At Sagliains, the train turns north-west and goes through the Vereina Tunnel for about 20 minutes. At the end of the tunnel you emerge at Klosters.

The sector between Klosters Platz and Küblis is very pretty: the train travels high on the side of the valley. Sit on the left for the best views.

Just after Klosters Dorf, there is a beautiful-looking modern bridge, the Sunniberg bridge, on the left hand side. You can see it from quite a distance as you approach it, then shortly afterwards the train travels right past the end of it.

After Küblis, the train travels along the valley floor, and there is more evidence of commercial and industrial activity.

I have attached some photos to give you a taste of this route! It’s called the “Engadine Star” route, but you don’t hear much about it. The trains are just normal regional trains of the Rhätische Bahn.

The first batch of photos were taken in early October 2016 on the sector Sameden to Sagliains.

Alpenrose

Last modified on Feb 28, 2017 - 4:53 AM by Removed user
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Feb 28, 2017 - 4:43 AM in reply to Woodies2

These photos were taken in early October 2016 along the sector Klosters to Küblis.

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Woodies2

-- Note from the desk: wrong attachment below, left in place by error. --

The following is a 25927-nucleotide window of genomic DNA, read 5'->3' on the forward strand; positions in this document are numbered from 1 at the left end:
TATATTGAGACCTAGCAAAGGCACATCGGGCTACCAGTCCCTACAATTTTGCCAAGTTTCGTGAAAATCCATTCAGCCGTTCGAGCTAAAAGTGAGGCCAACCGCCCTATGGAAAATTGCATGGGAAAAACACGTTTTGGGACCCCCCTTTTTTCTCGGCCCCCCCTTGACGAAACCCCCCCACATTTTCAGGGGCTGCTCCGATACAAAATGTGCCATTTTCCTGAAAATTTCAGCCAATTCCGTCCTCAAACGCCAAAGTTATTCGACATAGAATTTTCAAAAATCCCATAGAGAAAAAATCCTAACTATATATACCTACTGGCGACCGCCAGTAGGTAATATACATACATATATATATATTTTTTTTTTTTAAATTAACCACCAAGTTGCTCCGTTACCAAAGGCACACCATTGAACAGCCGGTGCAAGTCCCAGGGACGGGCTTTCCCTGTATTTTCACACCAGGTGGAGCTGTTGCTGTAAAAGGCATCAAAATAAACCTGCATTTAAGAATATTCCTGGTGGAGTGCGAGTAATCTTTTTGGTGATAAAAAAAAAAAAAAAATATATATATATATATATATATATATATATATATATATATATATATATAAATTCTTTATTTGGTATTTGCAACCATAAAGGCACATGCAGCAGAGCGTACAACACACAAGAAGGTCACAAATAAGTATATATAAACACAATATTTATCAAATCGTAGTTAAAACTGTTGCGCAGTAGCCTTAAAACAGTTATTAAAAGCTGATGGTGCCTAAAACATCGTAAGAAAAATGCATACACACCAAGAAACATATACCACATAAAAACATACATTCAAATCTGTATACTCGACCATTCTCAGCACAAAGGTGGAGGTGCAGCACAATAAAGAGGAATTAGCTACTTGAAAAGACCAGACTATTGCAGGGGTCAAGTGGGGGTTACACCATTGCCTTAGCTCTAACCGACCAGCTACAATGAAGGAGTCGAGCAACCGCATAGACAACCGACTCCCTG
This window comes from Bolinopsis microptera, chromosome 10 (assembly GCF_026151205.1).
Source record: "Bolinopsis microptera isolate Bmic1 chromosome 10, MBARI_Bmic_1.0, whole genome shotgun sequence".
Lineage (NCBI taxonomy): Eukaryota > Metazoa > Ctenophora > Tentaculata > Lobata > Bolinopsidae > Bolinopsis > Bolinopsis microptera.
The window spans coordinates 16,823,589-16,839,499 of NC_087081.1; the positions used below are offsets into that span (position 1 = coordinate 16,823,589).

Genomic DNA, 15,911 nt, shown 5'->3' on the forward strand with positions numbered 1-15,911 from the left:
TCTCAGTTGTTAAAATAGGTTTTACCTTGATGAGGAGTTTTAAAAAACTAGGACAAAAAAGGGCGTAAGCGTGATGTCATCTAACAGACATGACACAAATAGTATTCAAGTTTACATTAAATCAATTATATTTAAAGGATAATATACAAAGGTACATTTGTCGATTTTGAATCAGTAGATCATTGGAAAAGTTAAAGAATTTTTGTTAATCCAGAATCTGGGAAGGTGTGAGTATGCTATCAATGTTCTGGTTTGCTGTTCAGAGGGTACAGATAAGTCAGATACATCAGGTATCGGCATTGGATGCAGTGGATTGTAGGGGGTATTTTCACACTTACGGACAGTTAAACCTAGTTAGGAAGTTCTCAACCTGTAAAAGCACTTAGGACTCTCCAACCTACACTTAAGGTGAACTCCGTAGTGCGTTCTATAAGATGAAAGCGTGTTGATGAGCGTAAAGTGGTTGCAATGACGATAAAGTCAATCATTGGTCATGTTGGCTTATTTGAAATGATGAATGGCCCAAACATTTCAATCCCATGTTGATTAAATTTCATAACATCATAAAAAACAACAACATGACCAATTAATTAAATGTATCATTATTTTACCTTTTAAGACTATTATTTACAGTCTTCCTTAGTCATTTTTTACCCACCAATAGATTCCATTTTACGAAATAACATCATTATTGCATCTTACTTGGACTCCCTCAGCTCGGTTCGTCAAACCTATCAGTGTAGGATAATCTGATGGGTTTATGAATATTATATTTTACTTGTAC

Woodies2
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Feb 28, 2017 - 10:09 AM in reply to Removed user

Thanks heaps, Alpenrose. The description of the rail journey with photos to back it up has confirmed our plans to take this alternate picturesque route from Pontresina to Landquart and to Zurich. We can't wait and we already realise we will have to return to beautiful Switzerland to see and experience more.

Woodies2
Woodies2
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Feb 28, 2017 - 10:14 AM in reply to Lucas

Thank you, Arno and Lucas, for the helpful information provided regarding the rail trip from Pontresino to Landquart "the back way". We very much look forward to travelling this alternative route which we learned about from your website.

travelbarbi
travelbarbi
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Feb 28, 2017 - 2:36 PM in reply to Removed user